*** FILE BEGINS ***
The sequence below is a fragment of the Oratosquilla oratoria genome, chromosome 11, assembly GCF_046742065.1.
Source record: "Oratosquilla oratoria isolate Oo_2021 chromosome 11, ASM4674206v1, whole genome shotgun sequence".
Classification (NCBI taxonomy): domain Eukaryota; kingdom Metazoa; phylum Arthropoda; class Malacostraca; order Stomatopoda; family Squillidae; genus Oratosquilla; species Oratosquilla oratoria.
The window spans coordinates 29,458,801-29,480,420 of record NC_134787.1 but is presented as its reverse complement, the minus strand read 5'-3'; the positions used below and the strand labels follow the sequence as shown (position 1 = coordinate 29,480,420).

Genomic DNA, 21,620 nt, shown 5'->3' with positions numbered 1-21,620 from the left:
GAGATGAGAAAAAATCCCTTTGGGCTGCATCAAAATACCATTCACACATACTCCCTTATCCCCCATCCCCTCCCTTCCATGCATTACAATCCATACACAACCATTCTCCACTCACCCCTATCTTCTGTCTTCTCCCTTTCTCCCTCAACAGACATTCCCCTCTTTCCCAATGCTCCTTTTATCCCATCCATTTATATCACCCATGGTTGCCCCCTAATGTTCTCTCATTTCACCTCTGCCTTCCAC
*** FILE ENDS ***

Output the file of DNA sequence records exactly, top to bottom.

The sequence below is a fragment of the Oratosquilla oratoria genome, chromosome 11, assembly GCF_046742065.1.
Source record: "Oratosquilla oratoria isolate Oo_2021 chromosome 11, ASM4674206v1, whole genome shotgun sequence".
Classification (NCBI taxonomy): domain Eukaryota; kingdom Metazoa; phylum Arthropoda; class Malacostraca; order Stomatopoda; family Squillidae; genus Oratosquilla; species Oratosquilla oratoria.
The window spans coordinates 29,458,801-29,480,420 of record NC_134787.1 but is presented as its reverse complement, the minus strand read 5'-3'; the positions used below and the strand labels follow the sequence as shown (position 1 = coordinate 29,480,420).

Genomic DNA, 21,620 nt, shown 5'->3' with positions numbered 1-21,620 from the left:
GAGATGAGAAAAAATCCCTTTGGGCTGCATCAAAATACCATTCACACATACTCCCTTATCCCCCATCCCCTCCCTTCCATGCATTACAATCCATACACAACCATTCTCCACTCACCCCTATCTTCTGTCTTCTCCCTTTCTCCCTCAACAGACATTCCCCTCTTTCCCAATGCTCCTTTTATCCCATCCATTTATATCACCCATGGTTGCCCCCTAATGTTCTCTCATTTCACCTCTGCCTTCCAC